[PART 1] [PART 2]
About two weeks ago, I wrote an article titled “Fight Club: How Masculine Fragility is Limiting Innovation in Video Games.” It was a very serious article written in very serious, academic language, and it’s been circulating in some very serious, highbrow sort of ways. I, myself, however, am not a very serious person. I can only maintain the illusion of being academic and adult-like for so long before I turn into a pumpkin. But, pending my inevitable assimilation into the ranks of gourd-kind, I felt I needed to address something that came up in the comment thread of that article.
It’s not uncommon in conversations about diversifying video games to find people who just … don’t want to. They’re probably the same kind of boring, backwards nincompoops who get mad about people liking themselves and people who use “Googled” as a verb. Y’know, staunch enemies of progress. Every cultural group has its fair share, and the gaming community is no exception. Now, I could easily write about the topic of just how abundant these weaslefarts are in gamer culture, and specifically about how they dominate most intellectual discourse in gaming. Don’t get me wrong: that is a problem. But that’s not why I’ve gathered you all here today.
Enemies of progress (EOPs, if you will) are generally natural manifestations of historical institutions of oppression and bigotry. As a result, I’m never all that surprised to find them among gamers. Gaming is in the midst of a very big and frequently painful transition from an almost-exclusively white hetero cis male space into something that caters a little more to—well, everyone else. It’s gotten to the point where I expect to see a few EOPs in the comment thread of anything that mentions this transition, decrying it as uncomfortable and awful and oppressive to them specifically, as gamers. (That is to say: white hetero cismale gamers, to whom the industry has always shamelessly pandered.) These kinds of comments are rooted in institutional oppression—sexism, racism, transphobia, homophobia, ableism, etc.—and not any kind of valid logic worth my consideration. I expect them, and when I see them, I ignore them.
But, in response to “Fight Club,” I saw a few EOPs responding in a way that kind of blew my mind. “I actually prefer violent video games,” wrote one. “It’s a great way to blow off steam after a stressful day at work. Completely doing away with violence in video games would make them really boring.”
That’s all well and good, I think … except that I never suggested completely doing away with violence in video games. In fact, I didn’t really decry violence in video games at all, except to mention that there’s a lot of it, and it isn’t the most efficient vehicle for storytelling, and that maybe we should think about making new games with new mechanics that aren’t violence. So where were these EOPs getting this ridiculous interpretation from?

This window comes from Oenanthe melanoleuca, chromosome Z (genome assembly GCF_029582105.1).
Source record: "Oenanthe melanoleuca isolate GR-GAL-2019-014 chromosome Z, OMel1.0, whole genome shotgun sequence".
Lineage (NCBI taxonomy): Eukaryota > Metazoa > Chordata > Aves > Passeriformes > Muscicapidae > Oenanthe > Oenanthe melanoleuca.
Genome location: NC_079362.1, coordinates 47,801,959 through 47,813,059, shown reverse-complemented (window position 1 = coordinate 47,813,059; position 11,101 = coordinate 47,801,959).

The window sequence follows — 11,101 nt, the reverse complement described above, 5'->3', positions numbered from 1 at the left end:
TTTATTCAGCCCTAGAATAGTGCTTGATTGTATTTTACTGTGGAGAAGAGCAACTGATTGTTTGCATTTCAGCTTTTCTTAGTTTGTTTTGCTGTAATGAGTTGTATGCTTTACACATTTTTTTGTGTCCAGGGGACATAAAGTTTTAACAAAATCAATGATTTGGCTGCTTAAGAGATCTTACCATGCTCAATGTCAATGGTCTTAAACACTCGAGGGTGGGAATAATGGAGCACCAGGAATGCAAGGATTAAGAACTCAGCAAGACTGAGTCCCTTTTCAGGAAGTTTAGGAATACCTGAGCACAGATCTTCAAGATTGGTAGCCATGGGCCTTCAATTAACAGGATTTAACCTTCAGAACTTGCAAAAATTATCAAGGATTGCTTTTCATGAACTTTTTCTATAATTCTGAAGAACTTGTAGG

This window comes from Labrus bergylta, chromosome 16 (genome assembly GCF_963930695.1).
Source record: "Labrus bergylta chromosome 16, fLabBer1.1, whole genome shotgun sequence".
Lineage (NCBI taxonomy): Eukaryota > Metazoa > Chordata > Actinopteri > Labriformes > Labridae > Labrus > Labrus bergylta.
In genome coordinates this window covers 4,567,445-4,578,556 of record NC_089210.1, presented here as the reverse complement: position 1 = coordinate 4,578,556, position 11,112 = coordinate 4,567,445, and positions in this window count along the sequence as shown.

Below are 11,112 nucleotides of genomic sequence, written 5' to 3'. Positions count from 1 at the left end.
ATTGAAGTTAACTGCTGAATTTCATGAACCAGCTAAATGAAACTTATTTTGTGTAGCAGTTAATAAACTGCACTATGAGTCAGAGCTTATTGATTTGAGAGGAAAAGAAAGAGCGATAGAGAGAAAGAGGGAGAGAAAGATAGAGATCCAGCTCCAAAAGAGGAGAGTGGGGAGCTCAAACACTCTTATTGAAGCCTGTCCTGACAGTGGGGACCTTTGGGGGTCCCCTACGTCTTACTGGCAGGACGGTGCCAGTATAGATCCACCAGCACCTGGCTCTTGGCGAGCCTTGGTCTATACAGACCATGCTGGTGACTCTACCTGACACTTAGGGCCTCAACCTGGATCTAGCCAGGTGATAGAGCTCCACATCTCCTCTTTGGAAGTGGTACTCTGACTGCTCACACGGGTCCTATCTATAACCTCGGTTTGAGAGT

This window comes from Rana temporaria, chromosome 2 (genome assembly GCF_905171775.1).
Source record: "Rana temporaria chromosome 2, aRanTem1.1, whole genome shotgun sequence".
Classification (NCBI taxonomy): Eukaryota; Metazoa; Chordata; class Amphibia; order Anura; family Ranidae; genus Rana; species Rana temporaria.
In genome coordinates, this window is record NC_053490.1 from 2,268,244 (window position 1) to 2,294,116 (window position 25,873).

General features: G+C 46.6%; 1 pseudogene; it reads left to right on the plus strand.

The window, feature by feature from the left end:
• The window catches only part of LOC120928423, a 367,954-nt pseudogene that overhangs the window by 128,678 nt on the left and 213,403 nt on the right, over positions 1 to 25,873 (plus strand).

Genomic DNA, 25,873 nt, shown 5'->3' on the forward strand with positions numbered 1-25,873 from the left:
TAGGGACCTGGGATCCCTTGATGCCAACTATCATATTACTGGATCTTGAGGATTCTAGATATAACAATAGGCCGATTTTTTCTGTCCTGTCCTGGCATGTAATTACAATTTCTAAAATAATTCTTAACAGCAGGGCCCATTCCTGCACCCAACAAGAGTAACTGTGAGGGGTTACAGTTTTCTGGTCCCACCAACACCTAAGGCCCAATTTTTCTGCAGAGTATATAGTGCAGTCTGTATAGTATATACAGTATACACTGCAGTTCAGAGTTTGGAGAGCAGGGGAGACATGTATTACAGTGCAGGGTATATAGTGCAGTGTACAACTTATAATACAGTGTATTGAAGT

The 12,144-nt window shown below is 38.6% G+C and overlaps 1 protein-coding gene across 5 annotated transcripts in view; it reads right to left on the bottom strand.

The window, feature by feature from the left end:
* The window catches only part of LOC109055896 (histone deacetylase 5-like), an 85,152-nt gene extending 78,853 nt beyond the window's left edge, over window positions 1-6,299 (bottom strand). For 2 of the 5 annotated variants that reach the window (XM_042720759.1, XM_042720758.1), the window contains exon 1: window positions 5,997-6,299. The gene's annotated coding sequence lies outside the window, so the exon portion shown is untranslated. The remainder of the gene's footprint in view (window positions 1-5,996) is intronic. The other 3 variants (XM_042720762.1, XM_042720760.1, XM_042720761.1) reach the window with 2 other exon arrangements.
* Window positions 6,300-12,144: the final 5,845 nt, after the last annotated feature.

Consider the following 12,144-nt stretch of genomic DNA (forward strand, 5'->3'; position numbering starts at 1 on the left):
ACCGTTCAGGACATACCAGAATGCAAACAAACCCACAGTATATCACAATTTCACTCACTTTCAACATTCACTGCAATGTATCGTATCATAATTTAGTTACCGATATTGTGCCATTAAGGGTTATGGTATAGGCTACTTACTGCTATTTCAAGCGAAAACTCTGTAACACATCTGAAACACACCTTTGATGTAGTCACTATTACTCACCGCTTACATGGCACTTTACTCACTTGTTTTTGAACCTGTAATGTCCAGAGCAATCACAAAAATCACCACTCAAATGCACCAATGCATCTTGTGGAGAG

How Gamers Miss the Point
You see this kind of thing a lot with discussions of diversity in gaming. You’ll be talking about something like, say, the utter dearth of main characters of color in video games, and somebody will inevitably come in and accuse you of stealing their favorite toy. “This thing is mine,” they’ll say. “Stop ruining this thing I own! Go get your own thing to ruin with your social justice hooplah.”
I’ve always had a problem with this for a myriad of reasons. For one thing, it makes me question the aptitude of their kindergarten teachers who clearly were never able to help them fully grasp the concept of sharing. For another thing, it makes it seem as though women, people of color, and LGBTQIA+ people are interlopers in the gaming community, invading it with the clear and present objective of making cis hetero white manchildren cry bourbon tears into their bacon-scented beards. It assumes that we haven’t been here all along, which is as naïve as it is insulting.
But there’s another, more insidious problem with the idea that video games belong to only one group of people: it’s the idea that diversifying video games would make them cease to belong to this group. It’s the idea that diversity is all-or-nothing—that diversifying video games would mean eradicating the games and gaming culture that currently exists.
I see people (mostly these aforementioned EOPs) talking about diversity as if it’s reductive. And that’s … literally the opposite of what diversity is. Diversifying games doesn’t involve taking away from game content; it involves adding to it, creating new characters and new storylines and new franchises that better represent the diversity of the audience, and of the world we live in.